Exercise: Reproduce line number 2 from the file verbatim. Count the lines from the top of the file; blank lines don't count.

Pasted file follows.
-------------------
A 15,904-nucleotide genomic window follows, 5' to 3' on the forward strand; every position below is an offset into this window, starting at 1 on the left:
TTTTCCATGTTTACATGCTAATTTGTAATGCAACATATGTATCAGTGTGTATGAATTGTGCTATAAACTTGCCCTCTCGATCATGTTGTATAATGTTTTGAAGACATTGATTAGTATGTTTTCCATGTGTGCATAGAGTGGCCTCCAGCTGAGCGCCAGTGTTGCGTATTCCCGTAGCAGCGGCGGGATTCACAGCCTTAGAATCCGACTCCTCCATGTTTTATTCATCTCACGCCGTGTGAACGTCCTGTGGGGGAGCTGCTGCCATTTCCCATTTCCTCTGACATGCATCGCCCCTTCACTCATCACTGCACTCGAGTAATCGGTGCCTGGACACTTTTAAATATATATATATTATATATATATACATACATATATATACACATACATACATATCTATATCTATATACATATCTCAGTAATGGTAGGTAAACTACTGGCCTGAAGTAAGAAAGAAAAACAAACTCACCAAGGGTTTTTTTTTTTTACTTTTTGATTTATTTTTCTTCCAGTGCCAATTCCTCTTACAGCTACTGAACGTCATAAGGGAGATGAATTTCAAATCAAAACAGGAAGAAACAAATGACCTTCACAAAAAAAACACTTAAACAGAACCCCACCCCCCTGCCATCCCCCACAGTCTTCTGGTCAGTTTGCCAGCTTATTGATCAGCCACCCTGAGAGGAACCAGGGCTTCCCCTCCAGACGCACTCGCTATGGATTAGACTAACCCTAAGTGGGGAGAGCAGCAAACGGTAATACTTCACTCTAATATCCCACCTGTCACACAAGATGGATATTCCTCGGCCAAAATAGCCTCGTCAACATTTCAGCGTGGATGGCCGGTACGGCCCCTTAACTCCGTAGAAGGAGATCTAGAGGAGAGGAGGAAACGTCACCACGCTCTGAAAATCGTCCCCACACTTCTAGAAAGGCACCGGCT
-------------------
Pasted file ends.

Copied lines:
TTTTCCATGTTTACATGCTAATTTGTAATGCAACATATGTATCAGTGTGTATGAATTGTGCTATAAACTTGCCCTCTCGATCATGTTGTATAATGTTTTGAAGACATTGATTAGTATGTTTTCCATGTGTGCATAGAGTGGCCTCCAGCTGAGCGCCAGTGTTGCGTATTCCCGTAGCAGCGGCGGGATTCACAGCCTTAGAATCCGACTCCTCCATGTTTTATTCATCTCACGCCGTGTGAACGTCCTGTGGGGGAGCTGCTGCCATTTCCCATTTCCTCTGACATGCATCGCCCCTTCACTCATCACTGCACTCGAGTAATCGGTGCCTGGACACTTTTAAATATATATATATTATATATATATACATACATATATATACACATACATACATATCTATATCTATATACATATCTCAGTAATGGTAGGTAAACTACTGGCCTGAAGTAAGAAAGAAAAACAAACTCACCAAGGGTTTTTTTTTTTTACTTTTTGATTTATTTTTCTTCCAGTGCCAATTCCTCTTACAGCTACTGAACGTCATAAGGGAGATGAATTTCAAATCAAAACAGGAAGAAACAAATGACCTTCACAAAAAAAACACTTAAACAGAACCCCACCCCCCTGCCATCCCCCACAGTCTTCTGGTCAGTTTGCCAGCTTATTGATCAGCCACCCTGAGAGGAACCAGGGCTTCCCCTCCAGACGCACTCGCTATGGATTAGACTAACCCTAAGTGGGGAGAGCAGCAAACGGTAATACTTCACTCTAATATCCCACCTGTCACACAAGATGGATATTCCTCGGCCAAAATAGCCTCGTCAACATTTCAGCGTGGATGGCCGGTACGGCCCCTTAACTCCGTAGAAGGAGATCTAGAGGAGAGGAGGAAACGTCACCACGCTCTGAAAATCGTCCCCACACTTCTAGAAAGGCACCGGCT